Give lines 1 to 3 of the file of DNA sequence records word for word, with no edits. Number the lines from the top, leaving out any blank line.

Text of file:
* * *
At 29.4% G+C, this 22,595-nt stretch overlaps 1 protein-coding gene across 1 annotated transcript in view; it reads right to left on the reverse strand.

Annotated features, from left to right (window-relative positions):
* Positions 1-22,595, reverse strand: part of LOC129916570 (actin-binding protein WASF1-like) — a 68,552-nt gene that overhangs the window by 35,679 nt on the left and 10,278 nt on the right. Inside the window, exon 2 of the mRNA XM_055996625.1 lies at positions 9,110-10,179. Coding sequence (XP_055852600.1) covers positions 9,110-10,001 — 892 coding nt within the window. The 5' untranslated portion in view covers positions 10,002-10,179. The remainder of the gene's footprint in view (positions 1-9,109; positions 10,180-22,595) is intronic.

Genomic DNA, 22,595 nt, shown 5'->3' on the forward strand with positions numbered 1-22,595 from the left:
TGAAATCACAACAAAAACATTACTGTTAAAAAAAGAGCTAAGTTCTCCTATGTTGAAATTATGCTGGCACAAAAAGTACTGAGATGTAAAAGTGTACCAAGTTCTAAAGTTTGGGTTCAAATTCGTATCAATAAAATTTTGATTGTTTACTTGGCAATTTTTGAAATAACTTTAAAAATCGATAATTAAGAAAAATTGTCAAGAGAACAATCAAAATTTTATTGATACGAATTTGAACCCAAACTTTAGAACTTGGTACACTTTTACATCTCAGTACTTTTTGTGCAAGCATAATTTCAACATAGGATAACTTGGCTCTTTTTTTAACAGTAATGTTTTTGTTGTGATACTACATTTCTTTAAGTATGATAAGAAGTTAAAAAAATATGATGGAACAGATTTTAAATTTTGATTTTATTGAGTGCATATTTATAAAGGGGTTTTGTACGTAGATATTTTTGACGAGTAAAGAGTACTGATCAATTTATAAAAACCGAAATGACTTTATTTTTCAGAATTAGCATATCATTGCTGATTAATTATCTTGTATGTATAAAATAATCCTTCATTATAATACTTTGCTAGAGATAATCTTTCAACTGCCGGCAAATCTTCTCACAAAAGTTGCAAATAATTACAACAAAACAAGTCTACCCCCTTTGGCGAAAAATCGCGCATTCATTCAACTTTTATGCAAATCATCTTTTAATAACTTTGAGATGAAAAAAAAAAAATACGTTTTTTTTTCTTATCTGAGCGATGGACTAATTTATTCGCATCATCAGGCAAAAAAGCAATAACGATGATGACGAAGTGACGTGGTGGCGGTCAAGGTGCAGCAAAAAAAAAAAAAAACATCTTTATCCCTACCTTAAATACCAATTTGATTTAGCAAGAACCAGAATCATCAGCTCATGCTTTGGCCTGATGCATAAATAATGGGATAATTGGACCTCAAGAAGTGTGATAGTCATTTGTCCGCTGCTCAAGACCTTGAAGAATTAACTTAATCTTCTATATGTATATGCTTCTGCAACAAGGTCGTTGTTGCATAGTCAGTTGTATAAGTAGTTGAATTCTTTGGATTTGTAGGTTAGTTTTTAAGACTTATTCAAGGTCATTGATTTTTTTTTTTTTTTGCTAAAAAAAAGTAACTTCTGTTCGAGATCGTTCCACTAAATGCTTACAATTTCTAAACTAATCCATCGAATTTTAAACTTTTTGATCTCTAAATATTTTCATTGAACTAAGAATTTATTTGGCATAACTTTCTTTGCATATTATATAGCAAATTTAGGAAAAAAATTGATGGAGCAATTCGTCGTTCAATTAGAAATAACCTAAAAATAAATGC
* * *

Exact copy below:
At 29.4% G+C, this 22,595-nt stretch overlaps 1 protein-coding gene across 1 annotated transcript in view; it reads right to left on the reverse strand.

Annotated features, from left to right (window-relative positions):
* Positions 1-22,595, reverse strand: part of LOC129916570 (actin-binding protein WASF1-like) — a 68,552-nt gene that overhangs the window by 35,679 nt on the left and 10,278 nt on the right. Inside the window, exon 2 of the mRNA XM_055996625.1 lies at positions 9,110-10,179. Coding sequence (XP_055852600.1) covers positions 9,110-10,001 — 892 coding nt within the window. The 5' untranslated portion in view covers positions 10,002-10,179. The remainder of the gene's footprint in view (positions 1-9,109; positions 10,180-22,595) is intronic.